The ALMA Spectroscopic Survey in the HUDF: CO luminosity functions and the molecular gas content of galaxies through cosmic history

21 Mar 2019  ·  Decarli Roberto, Walter Fabian, Gónzalez-López Jorge, Aravena Manuel, Boogaard Leindert, Carilli Chris, Cox Pierre, Daddi Emanuele, Popping Gergö, Riechers Dominik, Uzgil Bade, Weiss Axel, Assef Roberto J., Bacon Roland, Bauer Franz Erik, Bertoldi Frank, Bouwens Rychard, Contini Thierry, Cortes Paulo C., da Cunha Elisabete, Díaz-Santos Tanio, Elbaz David, Inami Hanae, Hodge Jacqueline, Ivison Rob, Fèvre Olivier Le, Magnelli Benjamin, Novak Mladen, Oesch Pascal, Rix Hans-Walter, Sargent Mark T., Smail Ian R., Swinbank A. Mark, Somerville Rachel S., van der Werf Paul, Wagg Jeff, Wisotzki Lutz ·

We use the results from the ALMA large program ASPECS, the spectroscopic survey in the Hubble Ultra Deep Field (HUDF), to constrain CO luminosity functions of galaxies and the resulting redshift evolution of $\rho$(H$_2$). The broad frequency range covered enables us to identify CO emission lines of different rotational transitions in the HUDF at $z>1$... We find strong evidence that the CO luminosity function evolves with redshift, with the knee of the CO luminosity function decreasing in luminosity by an order of magnitude from $\sim$2 to the local universe. Based on Schechter fits, we estimate that our observations recover the majority (up to $\sim$90%, depending on the assumptions on the faint end) of the total cosmic CO luminosity at $z$=1.0-3.1. After correcting for CO excitation, and adopting a Galactic CO-to-H$_2$ conversion factor, we constrain the evolution of the cosmic molecular gas density $\rho$(H$_2$): this cosmic gas density peaks at $z\sim1.5$ and drops by factor of $6.5_{-1.4}^{+1.8}$ to the value measured locally. The observed evolution in $\rho$(H$_2$) therefore closely matches the evolution of the cosmic star formation rate density $\rho_{\rm SFR}$. We verify the robustness of our result with respect to assumptions on source inclusion and/or CO excitation. As the cosmic star formation history can be expressed as the product of the star formation efficiency and the cosmic density of molecular gas, the similar evolution of $\rho$(H$_2$) and $\rho_{\rm SFR}$ leaves only little room for a significant evolution of the average star formation efficiency in galaxies since $z\sim 3$ (85% of cosmic history). read more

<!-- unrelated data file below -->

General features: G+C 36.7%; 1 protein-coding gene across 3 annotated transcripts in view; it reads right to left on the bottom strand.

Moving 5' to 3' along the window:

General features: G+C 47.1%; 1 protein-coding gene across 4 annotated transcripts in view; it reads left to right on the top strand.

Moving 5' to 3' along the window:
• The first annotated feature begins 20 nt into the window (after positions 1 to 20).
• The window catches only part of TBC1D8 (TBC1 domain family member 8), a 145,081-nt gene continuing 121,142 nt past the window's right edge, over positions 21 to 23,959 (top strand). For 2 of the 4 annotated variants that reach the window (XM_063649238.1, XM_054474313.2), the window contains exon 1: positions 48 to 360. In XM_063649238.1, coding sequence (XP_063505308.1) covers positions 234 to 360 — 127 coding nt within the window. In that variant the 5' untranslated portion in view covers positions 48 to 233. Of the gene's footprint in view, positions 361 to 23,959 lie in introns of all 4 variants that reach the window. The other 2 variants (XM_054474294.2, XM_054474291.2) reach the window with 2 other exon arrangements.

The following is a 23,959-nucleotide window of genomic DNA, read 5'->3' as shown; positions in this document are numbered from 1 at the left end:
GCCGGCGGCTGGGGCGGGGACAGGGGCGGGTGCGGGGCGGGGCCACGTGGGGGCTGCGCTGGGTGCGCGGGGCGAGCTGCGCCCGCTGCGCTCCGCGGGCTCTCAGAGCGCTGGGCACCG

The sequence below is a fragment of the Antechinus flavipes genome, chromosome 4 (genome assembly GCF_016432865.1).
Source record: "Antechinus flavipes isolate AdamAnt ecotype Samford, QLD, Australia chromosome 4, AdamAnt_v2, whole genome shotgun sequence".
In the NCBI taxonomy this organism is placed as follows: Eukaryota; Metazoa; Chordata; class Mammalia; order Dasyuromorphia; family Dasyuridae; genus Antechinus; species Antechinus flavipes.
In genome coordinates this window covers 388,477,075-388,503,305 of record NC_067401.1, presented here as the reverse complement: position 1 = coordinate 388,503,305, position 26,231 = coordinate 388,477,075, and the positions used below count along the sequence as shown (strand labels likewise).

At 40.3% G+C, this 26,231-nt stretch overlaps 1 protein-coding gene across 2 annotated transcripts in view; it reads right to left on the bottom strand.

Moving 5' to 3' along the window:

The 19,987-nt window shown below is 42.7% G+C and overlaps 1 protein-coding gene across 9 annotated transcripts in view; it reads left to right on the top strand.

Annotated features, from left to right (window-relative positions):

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Astrophysics of Galaxies